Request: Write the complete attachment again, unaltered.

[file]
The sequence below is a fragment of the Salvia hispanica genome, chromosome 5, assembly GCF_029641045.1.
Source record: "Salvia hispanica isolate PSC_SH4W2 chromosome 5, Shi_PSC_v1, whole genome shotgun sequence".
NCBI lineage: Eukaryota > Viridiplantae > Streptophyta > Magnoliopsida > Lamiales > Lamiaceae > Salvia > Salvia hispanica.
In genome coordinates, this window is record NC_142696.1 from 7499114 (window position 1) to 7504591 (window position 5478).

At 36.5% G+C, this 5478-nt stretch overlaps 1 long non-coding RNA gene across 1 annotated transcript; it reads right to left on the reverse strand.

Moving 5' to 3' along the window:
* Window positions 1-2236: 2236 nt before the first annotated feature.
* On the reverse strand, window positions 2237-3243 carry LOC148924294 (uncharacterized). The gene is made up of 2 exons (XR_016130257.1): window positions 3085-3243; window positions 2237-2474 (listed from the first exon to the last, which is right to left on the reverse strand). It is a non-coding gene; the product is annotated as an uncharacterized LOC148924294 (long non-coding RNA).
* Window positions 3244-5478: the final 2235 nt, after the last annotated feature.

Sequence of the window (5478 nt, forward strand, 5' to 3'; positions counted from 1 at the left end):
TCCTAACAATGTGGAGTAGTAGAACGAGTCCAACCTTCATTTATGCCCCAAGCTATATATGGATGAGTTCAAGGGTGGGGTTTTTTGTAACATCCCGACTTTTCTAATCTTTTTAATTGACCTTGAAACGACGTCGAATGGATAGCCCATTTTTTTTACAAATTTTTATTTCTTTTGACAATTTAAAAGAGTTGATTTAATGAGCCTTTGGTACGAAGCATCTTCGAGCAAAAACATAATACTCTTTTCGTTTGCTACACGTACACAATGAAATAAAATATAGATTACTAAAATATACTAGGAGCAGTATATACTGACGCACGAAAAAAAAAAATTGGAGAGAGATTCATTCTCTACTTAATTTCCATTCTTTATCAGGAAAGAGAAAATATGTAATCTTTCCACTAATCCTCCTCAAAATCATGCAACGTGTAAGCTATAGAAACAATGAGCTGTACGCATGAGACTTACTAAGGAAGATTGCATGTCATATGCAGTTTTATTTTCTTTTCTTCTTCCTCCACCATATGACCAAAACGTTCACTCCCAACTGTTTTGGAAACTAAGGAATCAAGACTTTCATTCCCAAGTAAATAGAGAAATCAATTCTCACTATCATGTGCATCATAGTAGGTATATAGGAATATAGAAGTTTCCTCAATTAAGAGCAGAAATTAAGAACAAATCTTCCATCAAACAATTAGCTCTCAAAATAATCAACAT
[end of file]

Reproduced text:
The sequence below is a fragment of the Salvia hispanica genome, chromosome 5, assembly GCF_029641045.1.
Source record: "Salvia hispanica isolate PSC_SH4W2 chromosome 5, Shi_PSC_v1, whole genome shotgun sequence".
NCBI lineage: Eukaryota > Viridiplantae > Streptophyta > Magnoliopsida > Lamiales > Lamiaceae > Salvia > Salvia hispanica.
In genome coordinates, this window is record NC_142696.1 from 7499114 (window position 1) to 7504591 (window position 5478).

At 36.5% G+C, this 5478-nt stretch overlaps 1 long non-coding RNA gene across 1 annotated transcript; it reads right to left on the reverse strand.

Moving 5' to 3' along the window:
* Window positions 1-2236: 2236 nt before the first annotated feature.
* On the reverse strand, window positions 2237-3243 carry LOC148924294 (uncharacterized). The gene is made up of 2 exons (XR_016130257.1): window positions 3085-3243; window positions 2237-2474 (listed from the first exon to the last, which is right to left on the reverse strand). It is a non-coding gene; the product is annotated as an uncharacterized LOC148924294 (long non-coding RNA).
* Window positions 3244-5478: the final 2235 nt, after the last annotated feature.

Sequence of the window (5478 nt, forward strand, 5' to 3'; positions counted from 1 at the left end):
TCCTAACAATGTGGAGTAGTAGAACGAGTCCAACCTTCATTTATGCCCCAAGCTATATATGGATGAGTTCAAGGGTGGGGTTTTTTGTAACATCCCGACTTTTCTAATCTTTTTAATTGACCTTGAAACGACGTCGAATGGATAGCCCATTTTTTTTACAAATTTTTATTTCTTTTGACAATTTAAAAGAGTTGATTTAATGAGCCTTTGGTACGAAGCATCTTCGAGCAAAAACATAATACTCTTTTCGTTTGCTACACGTACACAATGAAATAAAATATAGATTACTAAAATATACTAGGAGCAGTATATACTGACGCACGAAAAAAAAAAATTGGAGAGAGATTCATTCTCTACTTAATTTCCATTCTTTATCAGGAAAGAGAAAATATGTAATCTTTCCACTAATCCTCCTCAAAATCATGCAACGTGTAAGCTATAGAAACAATGAGCTGTACGCATGAGACTTACTAAGGAAGATTGCATGTCATATGCAGTTTTATTTTCTTTTCTTCTTCCTCCACCATATGACCAAAACGTTCACTCCCAACTGTTTTGGAAACTAAGGAATCAAGACTTTCATTCCCAAGTAAATAGAGAAATCAATTCTCACTATCATGTGCATCATAGTAGGTATATAGGAATATAGAAGTTTCCTCAATTAAGAGCAGAAATTAAGAACAAATCTTCCATCAAACAATTAGCTCTCAAAATAATCAACAT